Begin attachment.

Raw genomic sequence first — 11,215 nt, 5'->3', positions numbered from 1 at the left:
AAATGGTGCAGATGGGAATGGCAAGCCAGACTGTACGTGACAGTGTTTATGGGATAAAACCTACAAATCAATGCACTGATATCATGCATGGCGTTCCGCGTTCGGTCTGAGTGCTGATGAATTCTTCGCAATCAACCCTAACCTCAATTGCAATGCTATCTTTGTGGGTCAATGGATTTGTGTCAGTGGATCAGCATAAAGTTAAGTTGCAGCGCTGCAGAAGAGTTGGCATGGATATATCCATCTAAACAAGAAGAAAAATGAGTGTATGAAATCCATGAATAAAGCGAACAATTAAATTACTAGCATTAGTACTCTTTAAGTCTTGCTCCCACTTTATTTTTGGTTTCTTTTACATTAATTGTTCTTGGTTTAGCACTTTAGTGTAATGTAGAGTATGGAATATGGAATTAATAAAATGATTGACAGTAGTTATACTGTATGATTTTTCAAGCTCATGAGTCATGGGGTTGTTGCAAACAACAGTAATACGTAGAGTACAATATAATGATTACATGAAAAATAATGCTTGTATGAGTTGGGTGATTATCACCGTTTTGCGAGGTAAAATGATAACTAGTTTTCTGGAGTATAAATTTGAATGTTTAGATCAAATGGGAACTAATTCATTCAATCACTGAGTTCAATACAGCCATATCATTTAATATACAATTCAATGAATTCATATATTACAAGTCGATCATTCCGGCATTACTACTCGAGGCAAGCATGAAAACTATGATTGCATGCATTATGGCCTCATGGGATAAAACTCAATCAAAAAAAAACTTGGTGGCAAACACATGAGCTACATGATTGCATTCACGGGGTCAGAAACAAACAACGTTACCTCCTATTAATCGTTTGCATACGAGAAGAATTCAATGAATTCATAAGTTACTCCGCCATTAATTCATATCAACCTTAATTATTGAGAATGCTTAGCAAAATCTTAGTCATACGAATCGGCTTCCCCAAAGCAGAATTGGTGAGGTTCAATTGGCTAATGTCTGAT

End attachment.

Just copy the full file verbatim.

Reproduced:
Raw genomic sequence first — 11,215 nt, 5'->3', positions numbered from 1 at the left:
AAATGGTGCAGATGGGAATGGCAAGCCAGACTGTACGTGACAGTGTTTATGGGATAAAACCTACAAATCAATGCACTGATATCATGCATGGCGTTCCGCGTTCGGTCTGAGTGCTGATGAATTCTTCGCAATCAACCCTAACCTCAATTGCAATGCTATCTTTGTGGGTCAATGGATTTGTGTCAGTGGATCAGCATAAAGTTAAGTTGCAGCGCTGCAGAAGAGTTGGCATGGATATATCCATCTAAACAAGAAGAAAAATGAGTGTATGAAATCCATGAATAAAGCGAACAATTAAATTACTAGCATTAGTACTCTTTAAGTCTTGCTCCCACTTTATTTTTGGTTTCTTTTACATTAATTGTTCTTGGTTTAGCACTTTAGTGTAATGTAGAGTATGGAATATGGAATTAATAAAATGATTGACAGTAGTTATACTGTATGATTTTTCAAGCTCATGAGTCATGGGGTTGTTGCAAACAACAGTAATACGTAGAGTACAATATAATGATTACATGAAAAATAATGCTTGTATGAGTTGGGTGATTATCACCGTTTTGCGAGGTAAAATGATAACTAGTTTTCTGGAGTATAAATTTGAATGTTTAGATCAAATGGGAACTAATTCATTCAATCACTGAGTTCAATACAGCCATATCATTTAATATACAATTCAATGAATTCATATATTACAAGTCGATCATTCCGGCATTACTACTCGAGGCAAGCATGAAAACTATGATTGCATGCATTATGGCCTCATGGGATAAAACTCAATCAAAAAAAAACTTGGTGGCAAACACATGAGCTACATGATTGCATTCACGGGGTCAGAAACAAACAACGTTACCTCCTATTAATCGTTTGCATACGAGAAGAATTCAATGAATTCATAAGTTACTCCGCCATTAATTCATATCAACCTTAATTATTGAGAATGCTTAGCAAAATCTTAGTCATACGAATCGGCTTCCCCAAAGCAGAATTGGTGAGGTTCAATTGGCTAATGTCTGAT